In childhood, I was a little boy in an aging community. I was the late-comer in the family and most of the neighbors were already approaching retirement- or beyond. The many ladies in the building could delight in having me come in for a cookie or sometimes they would babysit me if my father was photographing a wedding on a Sunday.
When I was born, my mother decided she needed a job to supplement the income. Mrs. Veronica “Vera” Klein was a school teacher around the corner at St. Elizabeth’s and she had just retired. She was the most proper and genteel woman – with a polished mid-Atlantic accent and perfect diction- that one could cast for the role of grade-school teacher.
Becoming a nanny was not something she planned on doing in her retirement, but she must have realized that she had no other retirement plans and she was a natural pedagogue, so when my mother approached her with the idea, she accepted.
From my early infancy she watched me daily, and when I began to talk she taught me to call her “Oma”, the German for grandmother. This was a nice idea since I did not have any grandmothers and she did not have any offspring.
Oma Klein had an old-school expectation of children’s behavior and taught “obedience”. She would tease me about bad children who had to attend “obedience school”. She also had many little ethical sayings that she repeated. One that I remember is, “A promise is a promise and it must be kept!”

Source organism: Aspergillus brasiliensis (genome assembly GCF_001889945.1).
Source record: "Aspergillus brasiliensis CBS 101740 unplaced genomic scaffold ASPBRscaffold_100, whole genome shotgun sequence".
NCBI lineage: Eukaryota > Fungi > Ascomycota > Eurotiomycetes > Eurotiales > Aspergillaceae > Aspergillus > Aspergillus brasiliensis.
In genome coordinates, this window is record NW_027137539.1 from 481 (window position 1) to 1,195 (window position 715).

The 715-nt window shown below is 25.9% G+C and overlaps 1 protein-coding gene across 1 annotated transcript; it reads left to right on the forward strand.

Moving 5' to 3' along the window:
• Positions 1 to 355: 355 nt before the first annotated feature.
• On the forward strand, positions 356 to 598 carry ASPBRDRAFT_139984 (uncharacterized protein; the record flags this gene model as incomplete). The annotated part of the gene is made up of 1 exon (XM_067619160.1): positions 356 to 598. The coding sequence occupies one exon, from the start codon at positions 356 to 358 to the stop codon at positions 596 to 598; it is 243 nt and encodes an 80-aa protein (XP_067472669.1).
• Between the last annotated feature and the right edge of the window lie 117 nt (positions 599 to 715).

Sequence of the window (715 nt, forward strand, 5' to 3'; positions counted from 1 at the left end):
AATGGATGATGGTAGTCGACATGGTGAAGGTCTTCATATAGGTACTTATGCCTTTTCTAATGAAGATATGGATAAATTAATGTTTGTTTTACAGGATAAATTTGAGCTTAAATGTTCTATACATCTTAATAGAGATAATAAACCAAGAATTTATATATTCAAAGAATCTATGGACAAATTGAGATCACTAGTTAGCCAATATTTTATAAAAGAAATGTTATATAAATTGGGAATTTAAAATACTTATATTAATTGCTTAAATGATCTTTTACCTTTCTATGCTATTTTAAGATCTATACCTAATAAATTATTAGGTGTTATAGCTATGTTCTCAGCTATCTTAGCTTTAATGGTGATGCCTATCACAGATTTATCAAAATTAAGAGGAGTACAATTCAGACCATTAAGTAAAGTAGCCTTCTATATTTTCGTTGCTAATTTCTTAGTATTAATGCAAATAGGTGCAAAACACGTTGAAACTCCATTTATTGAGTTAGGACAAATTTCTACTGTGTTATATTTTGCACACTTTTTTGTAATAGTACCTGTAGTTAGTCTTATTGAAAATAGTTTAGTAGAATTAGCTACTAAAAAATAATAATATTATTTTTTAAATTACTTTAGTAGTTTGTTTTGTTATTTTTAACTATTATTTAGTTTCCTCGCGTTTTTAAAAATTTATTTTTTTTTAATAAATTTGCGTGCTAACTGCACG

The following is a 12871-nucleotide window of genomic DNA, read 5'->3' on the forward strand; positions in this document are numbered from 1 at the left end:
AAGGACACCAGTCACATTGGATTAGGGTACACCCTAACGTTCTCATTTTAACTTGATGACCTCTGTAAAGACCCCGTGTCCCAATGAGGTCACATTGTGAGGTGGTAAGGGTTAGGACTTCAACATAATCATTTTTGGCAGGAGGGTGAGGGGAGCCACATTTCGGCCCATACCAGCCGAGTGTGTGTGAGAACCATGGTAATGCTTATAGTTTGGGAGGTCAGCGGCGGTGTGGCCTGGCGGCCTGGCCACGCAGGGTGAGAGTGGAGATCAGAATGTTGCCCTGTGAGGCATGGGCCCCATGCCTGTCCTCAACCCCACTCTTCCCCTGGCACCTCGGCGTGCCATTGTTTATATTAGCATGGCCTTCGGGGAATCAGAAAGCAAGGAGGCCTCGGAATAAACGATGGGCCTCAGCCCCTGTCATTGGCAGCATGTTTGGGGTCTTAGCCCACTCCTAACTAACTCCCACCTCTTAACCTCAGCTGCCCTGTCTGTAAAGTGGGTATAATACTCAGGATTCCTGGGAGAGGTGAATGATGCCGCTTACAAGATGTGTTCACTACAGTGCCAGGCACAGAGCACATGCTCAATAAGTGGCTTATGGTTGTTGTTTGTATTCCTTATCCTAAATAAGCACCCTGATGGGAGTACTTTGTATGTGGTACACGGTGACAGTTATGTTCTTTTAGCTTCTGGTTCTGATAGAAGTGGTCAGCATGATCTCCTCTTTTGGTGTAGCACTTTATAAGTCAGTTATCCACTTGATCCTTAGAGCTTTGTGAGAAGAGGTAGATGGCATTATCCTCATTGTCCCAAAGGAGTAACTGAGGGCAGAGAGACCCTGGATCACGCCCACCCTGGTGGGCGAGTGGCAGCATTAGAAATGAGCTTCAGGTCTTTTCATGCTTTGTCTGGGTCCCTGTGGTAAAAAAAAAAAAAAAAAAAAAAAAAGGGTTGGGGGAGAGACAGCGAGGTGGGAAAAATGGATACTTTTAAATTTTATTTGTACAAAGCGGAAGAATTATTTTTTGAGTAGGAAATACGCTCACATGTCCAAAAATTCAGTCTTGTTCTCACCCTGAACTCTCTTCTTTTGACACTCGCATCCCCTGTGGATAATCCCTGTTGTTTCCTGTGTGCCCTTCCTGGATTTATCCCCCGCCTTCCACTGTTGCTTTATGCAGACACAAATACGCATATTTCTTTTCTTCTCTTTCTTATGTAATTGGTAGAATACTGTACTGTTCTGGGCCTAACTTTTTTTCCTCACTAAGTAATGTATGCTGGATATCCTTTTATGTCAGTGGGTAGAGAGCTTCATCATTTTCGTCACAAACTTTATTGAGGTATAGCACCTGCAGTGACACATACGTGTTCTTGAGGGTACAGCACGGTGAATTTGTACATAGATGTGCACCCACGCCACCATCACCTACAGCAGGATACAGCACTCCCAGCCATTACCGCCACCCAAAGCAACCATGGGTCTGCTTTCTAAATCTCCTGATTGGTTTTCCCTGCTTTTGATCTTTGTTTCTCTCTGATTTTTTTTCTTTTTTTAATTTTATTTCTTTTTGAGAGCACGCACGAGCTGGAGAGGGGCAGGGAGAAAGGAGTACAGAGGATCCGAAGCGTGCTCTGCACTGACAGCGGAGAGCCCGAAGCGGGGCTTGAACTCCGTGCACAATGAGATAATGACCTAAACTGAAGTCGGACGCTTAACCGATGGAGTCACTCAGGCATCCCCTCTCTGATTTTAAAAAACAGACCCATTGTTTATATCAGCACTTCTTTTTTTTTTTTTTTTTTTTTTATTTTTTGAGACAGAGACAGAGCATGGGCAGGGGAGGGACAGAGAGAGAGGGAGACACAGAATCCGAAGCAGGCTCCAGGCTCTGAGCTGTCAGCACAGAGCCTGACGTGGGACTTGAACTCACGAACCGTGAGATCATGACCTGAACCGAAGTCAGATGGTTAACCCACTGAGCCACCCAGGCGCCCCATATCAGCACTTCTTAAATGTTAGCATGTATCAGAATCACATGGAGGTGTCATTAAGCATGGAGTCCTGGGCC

A little bit about Vera Klein: She was one of the earliest tenants of the building still residing there. (She appears in the 1940 census here .) She remembered when the building had a long awning in the courtyard and bushes around the periphery. (She also mentioned an elevator operator and maybe a doorman?) She and her late husband Adam were German-Americans. She was not Jewish, and when asked about a picture of a semitic- looking man hanging in her apartment she assured us that she was not Jewish. She was friendly with all the German-Jewish women in the building though (and could converse with them in German at times).
The entire arrangement was special to me. Oma Klein was as proper an influence a child could have in his early youth. And the experience was one to change her too. My sister’s friend told me that before Oma began watching me, she was known as the woman who yelled down at the kids playing in the courtyard and making noise- sometimes even throwing water at them. Caring for one of the children in the building helped her see them in a different light and, perhaps, brought out a sunnier side of her personality.
When I was still a young boy she moved to California- La Jolla- to be near her sister in her old age. We corresponded by mail and telephone, and she made an occasional visit back east. I will always remember her.